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The meninges[1] of the encephalon are: one pachymeninx[2] and two leptomeninges[3]. They surround the encephalon and cranial nerve roots. They derive from the neural crest and the mesoderm. According to Lievre, the neural crest participates in the formation of the meninges of the forebrain but not in the meninges of the midbrain, hindbrain and spinal cord. These are derived only from the mesoderm[4].


The pachymeninx is the dura mater[5]. It consists of an outer layer fixed to the periosteum, and an inner layer that forms extensions that separate parts of the encephalon. These extensions are: the falx[6] cerebri (that extends into the longitudinal fissure), the membranous tentorium[7] cerebelli (that extends between the cerebrum and the cerebellum) and the diaphragm sellae (that projects over the dorsum of the pituitary fossa forming an incomplete septum around the pituitary stalk). At the level of the hypophysis, the space between the outer and the inner layers of the dura mater is occupied by veins that drain to the cavernous and intercavernous sinuses.


The leptomeninges are: the arachnoid[8] and the pia mater[9]. As the two meninges derive from a mesenchyme layer that undergoes cavitation, the two meninges are called pia-arachnoid. The arachnoid and pia mater are held together by thin trabeculae of collagen fibers and fibroblasts. The arachnoid is covered by the dura mater and the pia mater covers the nervous parenchyma.


The space between the arachnoid and the pia mater is the subarachnoid space. It contains cerebrospinal fluid (CSF) and blood capillaries. In certain areas, there are enlargements called cisterns. The biggest cisterns are: the interpeduncular cistern (located between the crus cerebri), the chiasmatic cistern (around the optic chiasm), the quadrigeminal cistern (dorsal to the mesencephalic colliculi) and the cisterna magna or cerebellomedullary cistern (located between the cerebellum and the medulla oblongata).


The velum interpositum is a triangular double layer of pia mater formed by an invagination of the pia located between the thalamus and the fornix. Within the velum interpositum, there are two arachnoid layers: the dorsal envelops the internal cerebral veins, and the ventral is an extension of the arachnoid envelope of the pineal region. The velum interpositum forms the roof of the third ventricle and contains the choroid plexuses of the third ventricle and the internal cerebral veins. It extends caudally to give rise to the quadrigeminal cistern. This an enlarged portion of the subarachnoid space located immediately superior to the tectum of the mesencephalon. It contains the great cerebral vein (of Galen), the distal part of the quadrigeminal artery, a segment of the posterior cerebral artery, and the exit of the trochlear nerve.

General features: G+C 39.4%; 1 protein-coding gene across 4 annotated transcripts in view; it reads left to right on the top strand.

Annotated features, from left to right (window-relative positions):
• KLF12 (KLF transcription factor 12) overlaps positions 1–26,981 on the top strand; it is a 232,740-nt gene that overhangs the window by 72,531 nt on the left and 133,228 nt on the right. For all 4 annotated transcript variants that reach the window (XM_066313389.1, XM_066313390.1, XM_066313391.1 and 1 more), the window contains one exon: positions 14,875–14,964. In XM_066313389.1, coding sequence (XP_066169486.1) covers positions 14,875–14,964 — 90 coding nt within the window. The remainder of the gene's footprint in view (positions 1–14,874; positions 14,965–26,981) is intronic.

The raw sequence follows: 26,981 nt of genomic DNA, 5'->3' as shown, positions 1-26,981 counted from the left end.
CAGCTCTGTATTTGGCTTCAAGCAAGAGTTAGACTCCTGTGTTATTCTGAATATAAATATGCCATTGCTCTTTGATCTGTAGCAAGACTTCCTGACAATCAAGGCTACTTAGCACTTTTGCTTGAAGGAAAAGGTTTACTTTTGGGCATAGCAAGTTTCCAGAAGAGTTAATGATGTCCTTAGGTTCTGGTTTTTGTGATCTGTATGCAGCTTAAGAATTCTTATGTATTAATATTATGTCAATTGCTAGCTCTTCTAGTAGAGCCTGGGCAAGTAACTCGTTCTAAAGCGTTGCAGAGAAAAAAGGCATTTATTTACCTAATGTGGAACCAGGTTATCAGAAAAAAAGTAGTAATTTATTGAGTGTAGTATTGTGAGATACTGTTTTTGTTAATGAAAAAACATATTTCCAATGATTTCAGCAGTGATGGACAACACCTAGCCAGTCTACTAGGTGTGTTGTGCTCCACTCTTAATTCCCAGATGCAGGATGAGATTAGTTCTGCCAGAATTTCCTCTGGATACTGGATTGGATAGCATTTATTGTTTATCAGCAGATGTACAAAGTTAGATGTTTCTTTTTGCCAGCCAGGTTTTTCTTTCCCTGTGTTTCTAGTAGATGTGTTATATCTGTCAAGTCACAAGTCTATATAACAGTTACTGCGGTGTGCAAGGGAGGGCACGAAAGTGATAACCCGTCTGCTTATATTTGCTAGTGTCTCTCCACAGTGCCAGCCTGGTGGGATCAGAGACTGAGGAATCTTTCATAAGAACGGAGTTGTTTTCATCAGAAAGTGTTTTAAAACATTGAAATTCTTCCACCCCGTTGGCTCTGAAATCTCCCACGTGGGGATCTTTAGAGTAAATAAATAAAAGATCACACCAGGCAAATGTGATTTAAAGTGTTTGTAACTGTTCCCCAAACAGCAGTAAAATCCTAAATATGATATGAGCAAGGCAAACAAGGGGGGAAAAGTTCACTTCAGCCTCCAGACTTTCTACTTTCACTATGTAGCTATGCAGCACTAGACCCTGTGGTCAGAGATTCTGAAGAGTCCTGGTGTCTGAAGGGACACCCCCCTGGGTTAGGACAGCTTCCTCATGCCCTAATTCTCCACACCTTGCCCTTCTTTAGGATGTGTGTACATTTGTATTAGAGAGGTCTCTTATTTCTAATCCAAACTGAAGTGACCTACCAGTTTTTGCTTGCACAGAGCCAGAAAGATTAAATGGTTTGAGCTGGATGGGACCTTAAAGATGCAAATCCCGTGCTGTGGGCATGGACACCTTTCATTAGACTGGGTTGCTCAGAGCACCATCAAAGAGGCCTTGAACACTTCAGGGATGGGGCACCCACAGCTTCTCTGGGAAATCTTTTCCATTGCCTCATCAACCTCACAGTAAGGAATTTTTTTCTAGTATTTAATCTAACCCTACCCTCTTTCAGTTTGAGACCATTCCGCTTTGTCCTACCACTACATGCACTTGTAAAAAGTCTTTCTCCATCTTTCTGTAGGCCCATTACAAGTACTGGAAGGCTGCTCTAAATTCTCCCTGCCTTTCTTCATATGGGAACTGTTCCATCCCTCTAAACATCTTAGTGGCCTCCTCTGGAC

Innervation of the Meninges

The encephalic meninges are sensory innervated by the trigeminal, glossopharyngeal and vagal cranial nerves[10],[11],[12]. The three trigeminal nerve branches contribute to innervate the supratentorial meninges, and the glossopharyngeal and vagal nerves to the tentorial and infratentorial meninges. The leptomeningeal nerve fibers bundles always lack a perineural sheath[13].



[1] From the Greek plural meninx, “membrane”.

[2] From the Greek pachys, "thick".

[3] From the Greek lepto, "weak".

[4] Page 77 of "The neural crest" by Le Douarin, N. 1982

[5] From the Greek dura mater, "hard mother".

[6] From the Latin falx, "stickle".

[7] From the Latin tentorium, "tent".

[8] From the Greek arachne, "cobweb".

[9] From the Latin pia mater, "soft mother".

[10] Keller JT, Marfurt CF, Dimlich RVW, Tierney BE. 1989. Sympathetic innervation of the supratentorial dura mater of the rat. J Comp Neurol 290:310–321.

[11] Mayberg MR, Zervas NT, Moskowitz MA. 1984. Trigeminal projec- tions to supratentorial pial and dural blood vessels in cats demon- strated by horseradish peroxidase histochemistry. J Comp Neurol 223:46 –56.

[12] Mayberg M, Langer RS, Zervas NT, Moskowitz MA. 1981. Perivascu- lar meningeal projections from cat trigeminal ganglia: Possible pathway for vascular headaches in man. Science 213:228–230.

[13] Fricke, B., ANDRES, K.H., and VON DU ̈ RING, M. Nerve Fibers Innervating the Cranial and Spinal Meninges: Morphology of Nerve Fiber Terminals and Their Structural Integration. Microscopy research and technique 53:96–105 (2001)

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